A Harvard-China Project Research Seminar with Meng Gao, Assistant Professor, Department of Geography, Hong Kong Baptist University; Alumnus (Postdoctoral Fellow) and Associate, Harvard-China Project
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Monitoring and modeling/predicting air pollution are crucial to understanding the links between emissions and air pollution levels, to supporting air quality management, and to reducing human exposure. Yet, current monitoring networks and modeling capabilities are unfortunately inadequate to understand the physical and chemical processes above ground, and to support attribution of sources. Vertical observations of atmospheric composition would be essential to reduce uncertainties, and to advance diagnostic understanding and prediction of air pollution. In this talk, three major issues of air quality research in China will be exemplified: (1) current observation networks provide only partial view of air pollution, and this can lead to misleading air quality management actions; (2) satellite retrievals of air pollutants are widely used in air pollution studies, such as health risk assessment, but too often users do not acknowledge that they have large uncertainties, which can be reduced with measurements of vertical profiles; (3) air quality modeling and forecasting require vertical observational constraints.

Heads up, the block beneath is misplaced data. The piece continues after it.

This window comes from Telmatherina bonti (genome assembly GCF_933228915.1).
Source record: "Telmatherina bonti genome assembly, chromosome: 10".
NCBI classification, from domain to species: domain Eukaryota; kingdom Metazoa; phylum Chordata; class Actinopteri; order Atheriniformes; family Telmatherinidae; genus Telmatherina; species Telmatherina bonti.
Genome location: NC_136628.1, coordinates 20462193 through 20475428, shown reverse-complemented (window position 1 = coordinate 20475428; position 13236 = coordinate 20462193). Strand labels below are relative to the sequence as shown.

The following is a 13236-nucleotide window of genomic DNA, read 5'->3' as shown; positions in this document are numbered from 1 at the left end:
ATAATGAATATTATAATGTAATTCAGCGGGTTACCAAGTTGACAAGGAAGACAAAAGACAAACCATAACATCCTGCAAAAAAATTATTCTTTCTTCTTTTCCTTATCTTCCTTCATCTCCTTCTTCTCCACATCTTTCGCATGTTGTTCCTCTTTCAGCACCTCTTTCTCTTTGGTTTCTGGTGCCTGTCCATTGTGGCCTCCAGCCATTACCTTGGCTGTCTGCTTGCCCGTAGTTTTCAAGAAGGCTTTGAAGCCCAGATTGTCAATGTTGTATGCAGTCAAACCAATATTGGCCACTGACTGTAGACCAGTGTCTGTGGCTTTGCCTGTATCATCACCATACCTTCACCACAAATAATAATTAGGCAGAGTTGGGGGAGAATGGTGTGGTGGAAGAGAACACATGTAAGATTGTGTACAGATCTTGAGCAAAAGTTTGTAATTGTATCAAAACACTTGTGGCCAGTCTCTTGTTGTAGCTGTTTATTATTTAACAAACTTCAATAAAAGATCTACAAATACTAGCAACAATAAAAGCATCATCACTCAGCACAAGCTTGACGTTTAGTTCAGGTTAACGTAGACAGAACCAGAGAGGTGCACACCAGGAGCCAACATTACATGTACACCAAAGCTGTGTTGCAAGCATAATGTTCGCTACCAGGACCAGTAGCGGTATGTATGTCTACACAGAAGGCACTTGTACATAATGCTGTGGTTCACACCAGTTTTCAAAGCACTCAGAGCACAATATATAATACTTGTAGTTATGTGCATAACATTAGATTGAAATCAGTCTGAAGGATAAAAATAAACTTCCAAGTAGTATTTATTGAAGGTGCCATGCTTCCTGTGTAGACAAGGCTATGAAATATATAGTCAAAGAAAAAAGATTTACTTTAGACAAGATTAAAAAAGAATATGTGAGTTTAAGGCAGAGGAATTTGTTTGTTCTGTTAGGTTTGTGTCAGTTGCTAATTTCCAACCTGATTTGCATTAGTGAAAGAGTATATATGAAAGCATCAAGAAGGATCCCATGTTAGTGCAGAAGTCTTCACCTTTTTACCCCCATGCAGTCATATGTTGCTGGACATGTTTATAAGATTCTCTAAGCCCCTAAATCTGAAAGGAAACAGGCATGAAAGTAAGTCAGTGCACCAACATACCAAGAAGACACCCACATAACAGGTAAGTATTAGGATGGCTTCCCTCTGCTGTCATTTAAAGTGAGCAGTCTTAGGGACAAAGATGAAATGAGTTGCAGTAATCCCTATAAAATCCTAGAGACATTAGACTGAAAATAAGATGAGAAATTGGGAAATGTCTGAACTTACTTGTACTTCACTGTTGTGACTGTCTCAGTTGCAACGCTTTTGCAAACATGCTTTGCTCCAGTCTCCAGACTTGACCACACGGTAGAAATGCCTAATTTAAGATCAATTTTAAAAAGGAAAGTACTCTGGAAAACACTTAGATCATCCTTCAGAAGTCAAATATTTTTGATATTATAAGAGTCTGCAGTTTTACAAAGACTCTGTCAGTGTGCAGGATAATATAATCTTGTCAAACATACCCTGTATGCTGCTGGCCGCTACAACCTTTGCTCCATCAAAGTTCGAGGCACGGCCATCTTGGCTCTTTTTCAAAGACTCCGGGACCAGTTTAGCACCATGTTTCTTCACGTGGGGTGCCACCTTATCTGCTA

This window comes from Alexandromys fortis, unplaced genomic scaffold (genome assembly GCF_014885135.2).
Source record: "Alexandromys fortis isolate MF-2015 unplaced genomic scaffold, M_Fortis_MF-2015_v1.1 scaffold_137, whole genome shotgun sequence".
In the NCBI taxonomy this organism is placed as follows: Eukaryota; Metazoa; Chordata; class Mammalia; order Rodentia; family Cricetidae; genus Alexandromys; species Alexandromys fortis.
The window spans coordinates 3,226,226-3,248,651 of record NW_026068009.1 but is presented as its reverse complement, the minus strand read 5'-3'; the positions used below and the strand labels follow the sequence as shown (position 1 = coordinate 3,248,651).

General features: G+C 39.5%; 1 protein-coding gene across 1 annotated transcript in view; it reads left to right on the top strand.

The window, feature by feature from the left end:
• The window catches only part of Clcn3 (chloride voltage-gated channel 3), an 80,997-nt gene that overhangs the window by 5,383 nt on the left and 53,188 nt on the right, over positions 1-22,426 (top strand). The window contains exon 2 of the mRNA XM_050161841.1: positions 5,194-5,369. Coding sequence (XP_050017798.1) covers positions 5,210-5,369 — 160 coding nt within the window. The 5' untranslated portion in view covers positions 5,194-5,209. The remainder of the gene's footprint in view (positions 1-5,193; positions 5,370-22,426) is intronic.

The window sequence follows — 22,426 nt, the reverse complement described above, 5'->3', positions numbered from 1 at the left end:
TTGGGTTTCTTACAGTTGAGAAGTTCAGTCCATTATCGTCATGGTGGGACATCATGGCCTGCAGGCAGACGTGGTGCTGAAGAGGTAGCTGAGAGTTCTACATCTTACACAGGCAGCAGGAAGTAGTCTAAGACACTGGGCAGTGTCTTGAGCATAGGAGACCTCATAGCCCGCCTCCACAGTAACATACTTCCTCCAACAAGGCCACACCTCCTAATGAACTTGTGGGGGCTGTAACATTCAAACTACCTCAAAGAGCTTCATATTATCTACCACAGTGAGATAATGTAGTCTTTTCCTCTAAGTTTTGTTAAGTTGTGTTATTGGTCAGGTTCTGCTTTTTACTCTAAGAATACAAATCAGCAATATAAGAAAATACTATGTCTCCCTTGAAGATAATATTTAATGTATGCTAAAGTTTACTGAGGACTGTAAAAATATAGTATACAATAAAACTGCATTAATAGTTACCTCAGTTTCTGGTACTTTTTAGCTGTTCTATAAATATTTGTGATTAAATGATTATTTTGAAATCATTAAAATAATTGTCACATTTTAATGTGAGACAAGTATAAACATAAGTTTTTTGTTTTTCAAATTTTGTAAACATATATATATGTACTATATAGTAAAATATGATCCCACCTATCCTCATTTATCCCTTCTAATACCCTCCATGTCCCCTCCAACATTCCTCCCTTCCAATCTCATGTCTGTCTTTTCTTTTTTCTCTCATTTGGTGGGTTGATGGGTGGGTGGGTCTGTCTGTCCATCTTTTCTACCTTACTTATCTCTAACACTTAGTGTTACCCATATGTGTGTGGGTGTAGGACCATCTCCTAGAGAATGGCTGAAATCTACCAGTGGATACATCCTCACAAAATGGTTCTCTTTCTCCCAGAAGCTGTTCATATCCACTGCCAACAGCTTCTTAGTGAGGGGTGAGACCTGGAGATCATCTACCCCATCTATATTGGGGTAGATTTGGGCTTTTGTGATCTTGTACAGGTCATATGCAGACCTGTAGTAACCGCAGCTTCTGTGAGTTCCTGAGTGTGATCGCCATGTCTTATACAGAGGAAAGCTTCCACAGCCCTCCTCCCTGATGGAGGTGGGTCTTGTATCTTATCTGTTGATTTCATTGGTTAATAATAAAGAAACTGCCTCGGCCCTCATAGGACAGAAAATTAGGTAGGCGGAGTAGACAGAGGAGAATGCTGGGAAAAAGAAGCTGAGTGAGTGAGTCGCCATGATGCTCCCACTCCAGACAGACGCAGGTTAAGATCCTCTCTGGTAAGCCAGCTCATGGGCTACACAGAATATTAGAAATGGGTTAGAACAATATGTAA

Meng Gao is an Assistant Professor in the Department of Geography, Hong Kong Baptist University; Alumnus (Postdoctoral Fellow) and Associate, Harvard-China Project. He earned a B.Sc degree in atmospheric physics from Nanjing University of Information Science and Technology and an M.Sc and Ph.D in chemical engineering from the University of Iowa. Dr. Gao Meng’s research focuses on air pollution in highly polluted regions (China and India) and its interactions with health and climate. He uses a coupled meteorology-chemistry model to investigate in detail the chemical and physical processes leading to severe particulate matter and ozone pollution in Asia. He has demonstrated that aerosol interactions with radiation and clouds contribute in important ways to intensification of aerosol enhancements. He has shown how the assimilation of PM2.5 in winter haze periods can improve model predictions and that these improved predictions can reduce significantly the uncertainties in estimates of health impacts and aerosol radiative forcing. He has also shown how ocean temperature in autumn can be used effectively to predict the severity of Indian winter haze, which can help guide pollution control planning at least a season in advance.
Sponsored by Harvard-China Project, Harvard Paulson School of Engineering and Applied Sciences.